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We asked people why they came to Comic Con. Here's what they said

Despite long lines and sleepless nights, 30,000 people crammed into a convention center in San Jose, California, to celebrate the world of cosplay, comics and superhero culture. Here's why.


"I never thought I'd be happy to be half-naked."

This from a costumed, midriff-baring woman squeezing her way between conference-goers on the humid, jam-packed show floor of Silicon Valley's first-ever Comic Con. The registration lines were long, and the few lunch lines felt even longer.

And that's about right.

Now playing: Watch this: This is the epic line to get into Silicon Valley Comic...

An estimated 30,000 attendees came to check out the costumes, hear their icons speak, pose for photos and, above all, buy a lot of gear.

I struck up conversations with some attendees to get their stories.

That's sacrifice

A plucky, helpful volunteer dressed as One-Punch Man, a character from a Japanese series, helped the CNET team find the press room when we first rolled up to the show. He said his name was Preston, and that he's a college student who stayed up all night working on an exam.

"I got 15 minutes of sleep last night," he said. Oof.

Costumed community

Julie Shepard, left, and Julian Leiserson as Dot Matrix and Princess Vespa from the Star Wars spoof Spaceballs.

James Martin/CNET

Clad in gold paint and a shimmery gold dress, the "droid" dropped to her hands and knees on the drab carpeting of San Jose's convention center.

"My name is Dot," she said to a little girl, Audrey, who'd I'd peg to be about 5. "I'm from a planet called Druidia. My face is made of metal."

It isn't. Her name is Julie Shepard, and just a few seconds before adorable Audrey stampeded by me to touch her, Shepard was talking to me. I asked her if this has happened often at the three Comic Cons she's attended.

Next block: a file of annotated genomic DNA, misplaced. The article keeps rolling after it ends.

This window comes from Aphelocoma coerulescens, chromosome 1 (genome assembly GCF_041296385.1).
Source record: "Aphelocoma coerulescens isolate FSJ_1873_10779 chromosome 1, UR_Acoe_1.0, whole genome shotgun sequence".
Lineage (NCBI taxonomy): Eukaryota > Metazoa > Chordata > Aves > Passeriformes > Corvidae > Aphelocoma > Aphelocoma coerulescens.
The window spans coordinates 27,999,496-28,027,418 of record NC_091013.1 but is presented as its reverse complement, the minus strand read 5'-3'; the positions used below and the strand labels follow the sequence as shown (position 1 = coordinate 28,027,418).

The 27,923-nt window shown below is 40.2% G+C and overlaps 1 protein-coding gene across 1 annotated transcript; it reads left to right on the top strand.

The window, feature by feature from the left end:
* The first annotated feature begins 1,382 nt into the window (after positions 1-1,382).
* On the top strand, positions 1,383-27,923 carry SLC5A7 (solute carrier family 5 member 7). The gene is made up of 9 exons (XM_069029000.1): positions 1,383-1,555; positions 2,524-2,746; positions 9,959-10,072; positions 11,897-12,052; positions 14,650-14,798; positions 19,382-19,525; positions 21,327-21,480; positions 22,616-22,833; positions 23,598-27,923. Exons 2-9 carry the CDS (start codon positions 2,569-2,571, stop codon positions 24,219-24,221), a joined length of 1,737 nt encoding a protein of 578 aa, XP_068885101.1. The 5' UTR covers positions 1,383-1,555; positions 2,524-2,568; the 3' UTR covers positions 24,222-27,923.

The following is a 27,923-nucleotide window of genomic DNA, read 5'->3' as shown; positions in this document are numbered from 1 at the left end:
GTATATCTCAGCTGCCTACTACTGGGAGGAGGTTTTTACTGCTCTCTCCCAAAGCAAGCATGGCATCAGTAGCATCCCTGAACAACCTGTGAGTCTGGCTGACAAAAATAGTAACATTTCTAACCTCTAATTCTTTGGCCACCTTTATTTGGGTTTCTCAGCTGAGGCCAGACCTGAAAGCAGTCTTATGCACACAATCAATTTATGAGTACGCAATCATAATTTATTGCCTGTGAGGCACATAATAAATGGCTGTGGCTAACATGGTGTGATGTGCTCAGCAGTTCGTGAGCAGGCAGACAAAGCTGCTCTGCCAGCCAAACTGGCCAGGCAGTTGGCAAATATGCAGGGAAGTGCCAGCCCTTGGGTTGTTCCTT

"Sometimes," she said. "It was my Disney princess moment."

Back to basics

Alan Pamoleras and Eunice Aquino have attended San Diego Comic Con since 1991 and 1992, respectively, but they made the 500-mile trek from San Diego to San Jose to steep themselves in a "purer" show.

"This is a younger Con," Pamoleras said. "It gets you back to looking at the comics and visiting the artists, buying their toys." He's drawn to the show by its more laid-back feel -- there's less Hollywood influence and easier access to the show floor.

"San Diego [Comic Con] is a big hoopla," Pamoleras said, noting that promotions for big-name companies are high there and celebrities are hard to get near. But in San Jose, "we saw Woz on the floor!"

"It's only right to have a Comic Con that spotlights tech and culture," Aquino said. "A lot of the ideas in tech come from comics."

Star power

Meanwhile, first-timer Jillian Cosgrave came for the people. "I'm really interested in seeing Nichelle Nichols speak," Cosgrave said. "She was the original Uhura on 'Star Trek.'" Also Nathan Fillion, actor on sci-fi Western "Firefly" (and also ABC show "Castle").

Meanwhile, her husband, Adam Klopfenstein, is all about "Back to the Future" and meeting a few of the 15 cosplay personalities he follows on Facebook, maybe even buying a signed portrait (which he'll keep at work, his wife said, "So I don't have to see it").

And let's not forget Steve Wozniak, Apple co-founder, and the man credited for getting Silicon Valley Comic Con off the ground.

"Woz is a hometown guy," said Cosgrave, a San Jose resident. "He goes to the IHOP in Cupertino to eat pancakes. You know it's not going to be a shi**y Con."

Now playing: Watch this: Silicon Valley Comic Con 2016 in 75 seconds